Tag Archives: assertive

Trained By a Dog

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Let’s face it, if we’re vague about what we want,

we won’t get it.

Like Karen, a former client, we’ll only cultivate inner frustration.

“Never—ever!—did I anticipate the day I’d be jealous of a dog,” she said, “but I am . . . If the dog wants to play, Sam drops everything and plays with him.”

“Dropping everything,” meant abruptly turning his attention away from Karen. Despite her obvious advantages—the fact that she’s human, intelligent and married to her husband—she felt reduced to second-class citizenship.

Clearly, the dog had the edge in their relationship. All it took was a certain whimper or a wet nose placed strategically on Sam’s lap and Karen was out.

My advice was strange but it worked: “Take your cues from the dog. I guess that means you gotta get more dog-like.”  Click here to get the full scoop.

 

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Keeping the Peace Backfires

Hand covering wife's mouth

“It has to change!  I can’t take it anymore.”

Liza was referring to her marriage. “If I don’t conform to how Stuart wants me to be, or if I don’t agree with how he sees things, he get’s furious,” she said.  “And if he doesn’t get his way, he get’s stormy.”

Liza was describing life in a prison—her soul constricted to keeping the peace. She learned a long time ago that airing her wishes or complaints simply made matters worse. “I can’t talk to him. I’m always on edge . . . not sure how he’ll react.” For years, Liza pretended—even to herself—that nothing was wrong. “I wanted to avoid the pain I felt, so I blinded myself to the mistreatment.”

The day she stopped trying to fool herself, the day she faced her buried anguish, change became a possibility.

Liza began a journey inward, starting with examining why she doesn’t stand up for herself. She learned it as a child. With both parents, she learned it was best to squelch her real self and become agreeable, self-sacrificing, and always nice. She described her father as a “rageful tyrant,” and her mother as basically uncaring. Like Liza, she too walked on eggshells around her husband.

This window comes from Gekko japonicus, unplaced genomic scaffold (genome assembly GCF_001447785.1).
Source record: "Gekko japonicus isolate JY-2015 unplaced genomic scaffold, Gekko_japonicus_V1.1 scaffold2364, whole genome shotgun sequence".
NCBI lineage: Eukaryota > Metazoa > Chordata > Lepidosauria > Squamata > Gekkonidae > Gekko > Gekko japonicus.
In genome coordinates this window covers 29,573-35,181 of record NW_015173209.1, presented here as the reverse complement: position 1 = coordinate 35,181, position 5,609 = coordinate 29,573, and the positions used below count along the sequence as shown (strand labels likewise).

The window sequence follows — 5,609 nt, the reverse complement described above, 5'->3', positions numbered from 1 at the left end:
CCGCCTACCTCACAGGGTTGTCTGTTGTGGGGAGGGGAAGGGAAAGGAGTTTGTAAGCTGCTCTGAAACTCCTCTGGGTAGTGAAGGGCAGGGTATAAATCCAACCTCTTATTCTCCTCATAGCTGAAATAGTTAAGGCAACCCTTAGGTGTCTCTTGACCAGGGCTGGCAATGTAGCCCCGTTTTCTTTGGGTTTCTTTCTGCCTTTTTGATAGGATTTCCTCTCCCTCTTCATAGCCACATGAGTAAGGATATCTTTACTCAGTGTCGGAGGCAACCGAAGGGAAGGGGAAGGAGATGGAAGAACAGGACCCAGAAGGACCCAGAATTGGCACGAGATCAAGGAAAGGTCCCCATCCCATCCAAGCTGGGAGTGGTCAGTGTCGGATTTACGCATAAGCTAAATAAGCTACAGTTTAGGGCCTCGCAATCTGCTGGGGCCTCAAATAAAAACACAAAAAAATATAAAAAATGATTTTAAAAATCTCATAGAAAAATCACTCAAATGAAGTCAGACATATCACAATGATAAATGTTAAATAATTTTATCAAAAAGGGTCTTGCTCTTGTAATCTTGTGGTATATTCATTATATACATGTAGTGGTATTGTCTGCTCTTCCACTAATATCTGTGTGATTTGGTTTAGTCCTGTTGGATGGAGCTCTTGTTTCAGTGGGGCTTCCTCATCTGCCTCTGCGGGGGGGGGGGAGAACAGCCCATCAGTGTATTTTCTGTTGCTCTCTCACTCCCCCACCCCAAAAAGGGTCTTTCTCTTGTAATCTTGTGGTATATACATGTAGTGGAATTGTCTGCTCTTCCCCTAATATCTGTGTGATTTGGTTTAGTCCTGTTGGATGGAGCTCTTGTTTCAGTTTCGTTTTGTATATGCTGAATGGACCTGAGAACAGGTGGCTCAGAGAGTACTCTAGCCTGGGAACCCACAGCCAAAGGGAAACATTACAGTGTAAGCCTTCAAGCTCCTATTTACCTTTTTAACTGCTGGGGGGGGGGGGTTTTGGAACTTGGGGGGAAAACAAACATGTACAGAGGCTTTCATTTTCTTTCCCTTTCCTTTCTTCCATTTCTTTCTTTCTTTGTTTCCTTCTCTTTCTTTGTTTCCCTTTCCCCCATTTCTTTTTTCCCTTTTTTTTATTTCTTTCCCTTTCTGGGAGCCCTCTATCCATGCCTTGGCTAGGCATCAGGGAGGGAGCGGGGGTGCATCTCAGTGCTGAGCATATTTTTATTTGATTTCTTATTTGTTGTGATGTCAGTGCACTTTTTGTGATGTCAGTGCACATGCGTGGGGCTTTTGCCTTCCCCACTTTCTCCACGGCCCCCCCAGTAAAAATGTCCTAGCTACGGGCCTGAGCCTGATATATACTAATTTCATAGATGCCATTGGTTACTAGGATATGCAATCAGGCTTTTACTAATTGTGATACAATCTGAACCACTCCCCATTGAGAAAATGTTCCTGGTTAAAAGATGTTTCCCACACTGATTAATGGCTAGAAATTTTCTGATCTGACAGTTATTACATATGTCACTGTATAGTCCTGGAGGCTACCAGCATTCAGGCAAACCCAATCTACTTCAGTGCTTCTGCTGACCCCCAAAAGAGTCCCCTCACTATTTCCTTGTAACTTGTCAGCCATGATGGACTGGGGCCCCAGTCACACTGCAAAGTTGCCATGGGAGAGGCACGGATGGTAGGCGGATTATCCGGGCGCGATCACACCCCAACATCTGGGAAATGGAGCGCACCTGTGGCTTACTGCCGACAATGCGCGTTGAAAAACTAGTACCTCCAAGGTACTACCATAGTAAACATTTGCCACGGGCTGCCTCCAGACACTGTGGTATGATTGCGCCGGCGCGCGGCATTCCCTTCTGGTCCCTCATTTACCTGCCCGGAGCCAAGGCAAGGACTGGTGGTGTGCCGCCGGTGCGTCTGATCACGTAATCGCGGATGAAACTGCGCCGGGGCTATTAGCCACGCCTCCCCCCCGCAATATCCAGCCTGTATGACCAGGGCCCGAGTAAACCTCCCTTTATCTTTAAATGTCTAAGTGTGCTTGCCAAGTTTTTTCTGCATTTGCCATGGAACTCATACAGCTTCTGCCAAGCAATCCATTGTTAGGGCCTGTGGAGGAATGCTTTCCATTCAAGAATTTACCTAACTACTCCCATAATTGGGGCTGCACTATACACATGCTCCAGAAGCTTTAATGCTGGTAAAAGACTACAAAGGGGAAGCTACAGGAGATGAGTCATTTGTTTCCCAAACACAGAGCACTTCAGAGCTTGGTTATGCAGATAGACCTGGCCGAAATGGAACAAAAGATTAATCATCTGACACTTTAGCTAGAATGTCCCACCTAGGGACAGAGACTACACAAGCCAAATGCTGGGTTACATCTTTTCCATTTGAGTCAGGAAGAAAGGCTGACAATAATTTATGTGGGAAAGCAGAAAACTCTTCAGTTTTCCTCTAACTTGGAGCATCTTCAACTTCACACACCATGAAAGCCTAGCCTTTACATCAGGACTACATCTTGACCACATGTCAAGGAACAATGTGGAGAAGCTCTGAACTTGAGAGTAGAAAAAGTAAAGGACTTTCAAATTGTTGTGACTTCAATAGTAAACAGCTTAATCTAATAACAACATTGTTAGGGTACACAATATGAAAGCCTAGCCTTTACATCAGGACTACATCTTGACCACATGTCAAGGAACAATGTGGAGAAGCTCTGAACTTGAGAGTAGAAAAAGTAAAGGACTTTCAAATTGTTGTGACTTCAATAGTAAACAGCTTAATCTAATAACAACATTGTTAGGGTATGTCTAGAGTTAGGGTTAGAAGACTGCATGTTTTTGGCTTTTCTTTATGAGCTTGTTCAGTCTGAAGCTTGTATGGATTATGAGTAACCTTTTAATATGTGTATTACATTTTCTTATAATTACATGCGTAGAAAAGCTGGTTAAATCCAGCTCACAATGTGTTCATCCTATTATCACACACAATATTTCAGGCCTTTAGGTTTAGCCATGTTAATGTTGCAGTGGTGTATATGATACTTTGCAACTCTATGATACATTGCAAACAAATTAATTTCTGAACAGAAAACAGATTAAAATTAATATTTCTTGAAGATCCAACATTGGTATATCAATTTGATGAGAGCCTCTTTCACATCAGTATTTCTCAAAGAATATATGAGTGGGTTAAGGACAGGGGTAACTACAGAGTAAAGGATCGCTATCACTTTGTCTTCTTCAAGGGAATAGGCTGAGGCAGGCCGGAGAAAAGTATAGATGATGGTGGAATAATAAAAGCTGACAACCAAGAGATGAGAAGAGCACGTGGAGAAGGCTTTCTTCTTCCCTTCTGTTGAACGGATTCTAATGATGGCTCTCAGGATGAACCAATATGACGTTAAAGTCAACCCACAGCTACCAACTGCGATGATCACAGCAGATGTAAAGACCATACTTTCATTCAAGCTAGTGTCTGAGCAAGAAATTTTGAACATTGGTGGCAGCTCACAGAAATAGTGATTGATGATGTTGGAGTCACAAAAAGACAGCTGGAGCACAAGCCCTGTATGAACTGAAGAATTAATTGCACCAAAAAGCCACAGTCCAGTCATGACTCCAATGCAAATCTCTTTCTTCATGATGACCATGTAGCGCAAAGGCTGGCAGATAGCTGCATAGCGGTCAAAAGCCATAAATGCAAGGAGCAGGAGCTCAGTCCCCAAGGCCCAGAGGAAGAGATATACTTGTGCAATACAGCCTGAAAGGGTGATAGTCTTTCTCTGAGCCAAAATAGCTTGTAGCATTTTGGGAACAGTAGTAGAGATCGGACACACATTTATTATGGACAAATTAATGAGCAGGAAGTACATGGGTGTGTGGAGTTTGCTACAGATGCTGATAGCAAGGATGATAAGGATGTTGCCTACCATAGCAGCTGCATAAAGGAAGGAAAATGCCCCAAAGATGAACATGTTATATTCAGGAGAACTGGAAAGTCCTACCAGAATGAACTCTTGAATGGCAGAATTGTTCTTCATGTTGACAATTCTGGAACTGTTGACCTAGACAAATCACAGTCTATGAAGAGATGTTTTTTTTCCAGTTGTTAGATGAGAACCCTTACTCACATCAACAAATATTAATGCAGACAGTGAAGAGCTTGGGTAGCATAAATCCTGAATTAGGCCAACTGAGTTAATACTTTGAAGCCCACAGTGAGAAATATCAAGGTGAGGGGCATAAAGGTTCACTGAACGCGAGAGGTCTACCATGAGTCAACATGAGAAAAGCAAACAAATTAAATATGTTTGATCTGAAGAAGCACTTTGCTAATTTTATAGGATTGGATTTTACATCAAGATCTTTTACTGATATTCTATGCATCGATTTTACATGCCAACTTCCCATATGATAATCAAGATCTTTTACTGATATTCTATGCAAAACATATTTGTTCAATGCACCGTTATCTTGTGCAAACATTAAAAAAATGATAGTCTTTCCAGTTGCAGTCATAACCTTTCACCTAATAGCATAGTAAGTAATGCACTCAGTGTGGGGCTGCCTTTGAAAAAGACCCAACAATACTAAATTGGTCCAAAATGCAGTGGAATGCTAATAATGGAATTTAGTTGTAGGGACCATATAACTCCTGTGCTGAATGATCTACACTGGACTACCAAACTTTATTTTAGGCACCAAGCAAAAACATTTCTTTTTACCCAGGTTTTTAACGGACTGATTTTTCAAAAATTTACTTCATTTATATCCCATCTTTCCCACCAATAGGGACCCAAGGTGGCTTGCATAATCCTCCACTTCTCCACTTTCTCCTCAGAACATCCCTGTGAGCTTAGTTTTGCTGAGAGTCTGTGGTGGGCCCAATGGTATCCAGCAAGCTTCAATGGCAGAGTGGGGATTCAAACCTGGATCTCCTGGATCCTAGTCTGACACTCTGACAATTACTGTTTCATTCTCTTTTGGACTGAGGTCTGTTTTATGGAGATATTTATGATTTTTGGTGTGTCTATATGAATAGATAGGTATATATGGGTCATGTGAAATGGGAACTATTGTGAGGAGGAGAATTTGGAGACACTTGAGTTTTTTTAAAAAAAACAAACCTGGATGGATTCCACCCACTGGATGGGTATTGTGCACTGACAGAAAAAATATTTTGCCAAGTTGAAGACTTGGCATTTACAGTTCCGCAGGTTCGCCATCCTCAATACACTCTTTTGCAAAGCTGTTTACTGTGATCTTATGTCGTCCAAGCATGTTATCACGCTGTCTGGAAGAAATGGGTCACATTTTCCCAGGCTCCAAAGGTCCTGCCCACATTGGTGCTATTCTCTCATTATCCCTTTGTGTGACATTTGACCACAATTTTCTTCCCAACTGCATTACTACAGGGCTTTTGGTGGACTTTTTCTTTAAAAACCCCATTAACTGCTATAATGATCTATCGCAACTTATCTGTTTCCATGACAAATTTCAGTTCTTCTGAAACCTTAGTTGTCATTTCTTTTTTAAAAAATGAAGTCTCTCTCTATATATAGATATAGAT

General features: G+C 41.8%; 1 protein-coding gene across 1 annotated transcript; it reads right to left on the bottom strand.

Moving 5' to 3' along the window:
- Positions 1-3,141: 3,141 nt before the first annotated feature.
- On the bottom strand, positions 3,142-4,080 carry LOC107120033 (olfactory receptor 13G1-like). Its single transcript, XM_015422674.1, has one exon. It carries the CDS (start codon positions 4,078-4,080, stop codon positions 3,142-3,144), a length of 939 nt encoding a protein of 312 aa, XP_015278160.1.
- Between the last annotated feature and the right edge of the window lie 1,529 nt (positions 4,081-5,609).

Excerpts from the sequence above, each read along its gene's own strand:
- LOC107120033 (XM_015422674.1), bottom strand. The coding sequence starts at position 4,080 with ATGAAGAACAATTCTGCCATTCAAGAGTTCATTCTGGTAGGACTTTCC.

So Liza’s manner with her husband is learned behavior. The good news is that learned behavior can be unlearned. I suggested she read The Nice Girl Syndrome by Beverly Engel.

By our next session, I was certain Liza had done a lot of reading, because of the first words out of her mouth:

“I’m no longer a robot who wakes up in the morning and takes her daily punches.”

She confronted her husband with a bold truth: if change doesn’t happen, I’m out of here. He listened. She expressed her grievances and he listened hard and long.

Not only do I congratulate her, I congratulate him!

Companionship occurs in a relationship where two people are being themselves. Translated, this means each freely—but respectfully—expresses what he or she truly thinks, feels, wants, and needs, while the other makes it emotionally safe to do so. Each is alert to the unique needs and concerns of the other. Consistently, the couple practices frankness about what they like and dislike. Within a climate of acceptance, they freely exercise their capacity to disagree, refuse, and object. As individuals, they oppose all that threatens their integrity. And as a couple, they tackle—together—anything that threatens the strength and specialness of their relationship.

The formula for a successful relationship doesn’t lie in appeasing the other. Appeasing, in fact, can be just as destructive to a relationship as a steady diet of domination, hot-headedness, or bullying. That’s because dissatisfactions and complaints—on the part of the appeaser—are allowed to fester and accumulate to the point of bitterness and contempt. Eventually, love dries up and the appeaser may just walk away.

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Filed under Client of the Week, Couples, General Interest, Get Free

The Cookie War

stack of cookies

It’s not about the power another person wields or takes; it’s about the power we surrender.

That is what I conveyed to Amy in our counseling session. She needed an answer for  dealing with her demeaning husband, and it didn’t entail placating  him or being little around him.  It entailed boldly standing up for herself.   Read Any’s story here . . .

We must speak our truth, I told her, in part  because it might change the other person, but mostly because it changes us.

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Filed under Couples, General Interest, Get Free